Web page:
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AI start-up sets sights on going public with a valuation of more than US$1bn

Bloomberg

The promise of artificial intelligence has yet to translate into big business. Now, Lee Kai-fu (李開復), a prominent venture capitalist in China and founder of Sinovation Ventures (創新工場), said that his firm’s new start-up should be able to reach US$100 million in revenue next year and go public the year after.

AInnovation, established in March last year, develops artificial intelligence (AI) products for companies in industries such as retail, manufacturing and finance. Its customers include Mars Inc, Carlsberg A/S, Nestle SA, Foxconn Technology Group (富士康科技集團), China Everbright Bank Co (光大銀行) and Postal Savings Bank of China Co (中國郵政儲蓄銀行).

AInnovation CEO Hocking Xu (徐輝), a veteran of International Business Machines Corp and SAP SE, has hired staff that work with traditional companies to figure out how to take advantage of AI in their operations.

AInnovation is on track to hit US$100 million in revenue within two years of its founding, the fastest pace yet for such a start-up, Lee said.

“We took the approach of: ‘Let’s take some of the best businesspeople and let’s target the industries which need AI the most,’” he said.

Lee projected that AInnovation will be able to go public in less than two years at a valuation of US$1 billion to US$2 billion. The firm has raised about US$70 million from Sinovation, CICC ALPHA (中金甲子) and Chengwei Capital (成為資本).

As the company was funded with yuan, it would most likely list domestically, either on China’s new NASDAQ-like STAR Market or on ChiNext.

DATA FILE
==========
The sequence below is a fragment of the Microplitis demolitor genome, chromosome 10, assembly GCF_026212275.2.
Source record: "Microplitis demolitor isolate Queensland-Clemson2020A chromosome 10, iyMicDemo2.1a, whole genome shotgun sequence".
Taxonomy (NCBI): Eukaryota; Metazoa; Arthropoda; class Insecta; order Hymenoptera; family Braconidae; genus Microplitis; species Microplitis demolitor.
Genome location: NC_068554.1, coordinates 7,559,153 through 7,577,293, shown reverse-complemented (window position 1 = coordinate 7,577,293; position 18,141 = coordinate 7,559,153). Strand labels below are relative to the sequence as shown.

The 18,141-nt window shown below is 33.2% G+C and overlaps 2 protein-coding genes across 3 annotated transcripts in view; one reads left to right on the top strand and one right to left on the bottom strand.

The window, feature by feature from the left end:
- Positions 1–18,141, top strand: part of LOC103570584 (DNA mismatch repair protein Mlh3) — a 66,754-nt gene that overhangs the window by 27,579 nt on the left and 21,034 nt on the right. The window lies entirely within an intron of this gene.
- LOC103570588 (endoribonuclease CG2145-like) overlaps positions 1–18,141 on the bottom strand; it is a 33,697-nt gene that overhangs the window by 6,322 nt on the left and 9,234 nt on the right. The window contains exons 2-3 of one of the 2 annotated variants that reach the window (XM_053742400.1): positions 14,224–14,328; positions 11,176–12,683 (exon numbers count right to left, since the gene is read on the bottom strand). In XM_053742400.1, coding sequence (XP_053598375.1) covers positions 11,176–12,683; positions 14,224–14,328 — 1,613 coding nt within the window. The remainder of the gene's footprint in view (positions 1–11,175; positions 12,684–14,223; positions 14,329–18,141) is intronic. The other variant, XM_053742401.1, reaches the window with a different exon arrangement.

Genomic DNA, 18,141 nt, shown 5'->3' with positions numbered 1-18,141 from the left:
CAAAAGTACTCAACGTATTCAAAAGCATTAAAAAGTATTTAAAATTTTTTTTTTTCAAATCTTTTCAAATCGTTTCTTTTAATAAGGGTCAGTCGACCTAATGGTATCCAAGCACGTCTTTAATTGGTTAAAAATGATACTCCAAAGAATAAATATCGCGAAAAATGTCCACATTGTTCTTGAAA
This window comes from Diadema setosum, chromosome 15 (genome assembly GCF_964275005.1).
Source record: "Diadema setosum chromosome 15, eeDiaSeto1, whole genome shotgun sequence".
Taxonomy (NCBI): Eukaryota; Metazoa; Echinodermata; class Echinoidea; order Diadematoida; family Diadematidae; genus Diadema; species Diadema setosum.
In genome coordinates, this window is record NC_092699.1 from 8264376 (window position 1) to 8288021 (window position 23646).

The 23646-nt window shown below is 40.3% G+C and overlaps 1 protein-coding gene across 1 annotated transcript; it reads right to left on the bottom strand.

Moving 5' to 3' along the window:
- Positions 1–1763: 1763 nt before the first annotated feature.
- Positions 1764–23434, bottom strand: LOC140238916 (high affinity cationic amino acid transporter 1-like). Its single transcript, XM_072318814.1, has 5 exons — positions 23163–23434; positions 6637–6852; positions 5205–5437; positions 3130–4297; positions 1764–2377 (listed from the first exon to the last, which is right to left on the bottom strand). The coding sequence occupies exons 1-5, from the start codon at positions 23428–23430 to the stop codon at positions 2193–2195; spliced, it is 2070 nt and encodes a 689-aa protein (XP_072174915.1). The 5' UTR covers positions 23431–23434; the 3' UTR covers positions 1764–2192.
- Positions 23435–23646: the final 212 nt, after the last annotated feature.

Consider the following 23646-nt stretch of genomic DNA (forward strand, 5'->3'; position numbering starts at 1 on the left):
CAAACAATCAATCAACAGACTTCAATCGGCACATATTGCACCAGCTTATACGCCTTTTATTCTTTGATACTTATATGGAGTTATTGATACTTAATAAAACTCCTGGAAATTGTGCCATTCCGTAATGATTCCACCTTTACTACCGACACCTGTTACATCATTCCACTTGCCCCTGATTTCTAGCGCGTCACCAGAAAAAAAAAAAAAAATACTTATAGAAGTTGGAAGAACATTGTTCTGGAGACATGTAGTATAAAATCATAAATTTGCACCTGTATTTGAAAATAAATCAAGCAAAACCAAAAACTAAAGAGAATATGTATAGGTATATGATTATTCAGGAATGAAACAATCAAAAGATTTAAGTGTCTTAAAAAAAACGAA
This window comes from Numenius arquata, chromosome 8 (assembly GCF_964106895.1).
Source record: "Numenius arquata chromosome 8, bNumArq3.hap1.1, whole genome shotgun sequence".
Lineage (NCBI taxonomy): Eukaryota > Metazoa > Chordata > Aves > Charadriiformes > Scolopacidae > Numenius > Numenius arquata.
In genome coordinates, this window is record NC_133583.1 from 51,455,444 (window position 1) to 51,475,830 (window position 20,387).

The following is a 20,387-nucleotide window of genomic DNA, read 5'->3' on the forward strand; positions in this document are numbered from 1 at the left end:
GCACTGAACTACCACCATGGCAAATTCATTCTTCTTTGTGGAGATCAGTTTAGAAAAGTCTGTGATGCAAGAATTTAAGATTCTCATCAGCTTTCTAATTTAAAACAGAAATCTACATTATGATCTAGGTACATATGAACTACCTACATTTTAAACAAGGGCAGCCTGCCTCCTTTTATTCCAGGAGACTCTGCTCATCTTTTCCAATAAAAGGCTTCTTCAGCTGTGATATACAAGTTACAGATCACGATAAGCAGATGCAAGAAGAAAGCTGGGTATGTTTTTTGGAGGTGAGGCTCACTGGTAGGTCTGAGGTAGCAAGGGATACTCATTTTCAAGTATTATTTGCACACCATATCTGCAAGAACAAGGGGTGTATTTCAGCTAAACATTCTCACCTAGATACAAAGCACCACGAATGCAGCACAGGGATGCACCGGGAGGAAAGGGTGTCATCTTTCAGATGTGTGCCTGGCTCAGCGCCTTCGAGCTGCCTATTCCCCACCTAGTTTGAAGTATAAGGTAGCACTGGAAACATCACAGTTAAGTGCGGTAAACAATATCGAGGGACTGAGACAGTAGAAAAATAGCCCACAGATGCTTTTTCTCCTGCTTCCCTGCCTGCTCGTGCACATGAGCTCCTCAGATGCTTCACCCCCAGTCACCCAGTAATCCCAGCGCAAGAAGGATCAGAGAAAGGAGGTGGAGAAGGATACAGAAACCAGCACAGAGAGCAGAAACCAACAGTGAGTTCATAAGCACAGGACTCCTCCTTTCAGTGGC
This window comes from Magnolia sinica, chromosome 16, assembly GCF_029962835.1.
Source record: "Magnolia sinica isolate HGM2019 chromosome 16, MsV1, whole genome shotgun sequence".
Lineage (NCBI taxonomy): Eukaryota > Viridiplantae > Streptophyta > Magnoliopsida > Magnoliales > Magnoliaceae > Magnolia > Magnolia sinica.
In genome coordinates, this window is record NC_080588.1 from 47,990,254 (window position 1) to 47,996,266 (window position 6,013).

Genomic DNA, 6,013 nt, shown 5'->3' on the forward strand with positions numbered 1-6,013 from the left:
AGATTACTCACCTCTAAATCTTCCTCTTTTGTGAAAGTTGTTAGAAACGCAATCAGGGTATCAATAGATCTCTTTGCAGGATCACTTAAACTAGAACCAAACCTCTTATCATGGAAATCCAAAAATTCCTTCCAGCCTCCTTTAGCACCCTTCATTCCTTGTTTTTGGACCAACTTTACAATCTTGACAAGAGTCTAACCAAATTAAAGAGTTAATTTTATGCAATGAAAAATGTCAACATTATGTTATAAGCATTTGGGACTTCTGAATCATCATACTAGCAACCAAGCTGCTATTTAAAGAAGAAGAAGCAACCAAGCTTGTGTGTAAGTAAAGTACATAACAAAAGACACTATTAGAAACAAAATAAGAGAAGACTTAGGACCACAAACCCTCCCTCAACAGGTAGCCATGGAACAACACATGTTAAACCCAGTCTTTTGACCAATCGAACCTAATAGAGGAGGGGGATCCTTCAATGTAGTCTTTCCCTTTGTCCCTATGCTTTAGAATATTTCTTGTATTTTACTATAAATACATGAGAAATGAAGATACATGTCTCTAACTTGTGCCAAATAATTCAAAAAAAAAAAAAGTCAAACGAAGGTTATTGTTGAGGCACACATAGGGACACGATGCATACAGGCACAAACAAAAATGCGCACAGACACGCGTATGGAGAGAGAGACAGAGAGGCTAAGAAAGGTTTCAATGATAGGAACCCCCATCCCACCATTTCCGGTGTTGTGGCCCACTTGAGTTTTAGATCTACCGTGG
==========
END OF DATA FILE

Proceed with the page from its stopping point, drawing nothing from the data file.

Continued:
For retail companies, AInnovation sells products including a smart vending machine that opens with facial recognition and software that monitors retail shelves with image recognition.

It has created computer vision technology that detects defects on the production line for manufacturers and underwriting software and natural language processing technology for financial firms.

There is a large market in particular for technology to catch flaws early in the manufacturing process, said Jeffrey Ding, a researcher with Oxford’s Center for the Governance of AI.

That effort “aligns with the Chinese government’s priorities to upgrade smart manufacturing capabilities to compete with countries like Germany and Switzerland,” he said in an e-mail.

The former president of Google China, Lee founded Sinovation Ventures in 2009. It manages more than US$2 billion across seven funds in the US and Chinese currencies.

It holds shares in more than 300 companies, most of which are in China. Its investments include autonomous driving company Momenta, consumer AI chip firm Horizon Robotics Inc and bitcoin mining and AI chip company Bitmain Technologies Ltd.

In artificial intelligence, “we’re still at a very early stage in the commercialization,” Lee said. “We’re still at the equivalent of early Internet portals, back when everybody was using Yahoo and there wasn’t even a Google, Amazon, or Facebook.”

However, global economic ructions might present short-term challenges. Venture deals in China have been plummeting as investors pull back amid escalating trade tensions and slowing economic growth.

The value of investments in the country tumbled 77 percent to US$9.4 billion in the second quarter from a year earlier.

“In an economy that’s slowing down, everything slows, including venture capital. There will definitely be a shakeout,” Lee said. “The positive side is that if the economy is challenging, and valuations are down, it’s a good time for us to go shopping.”

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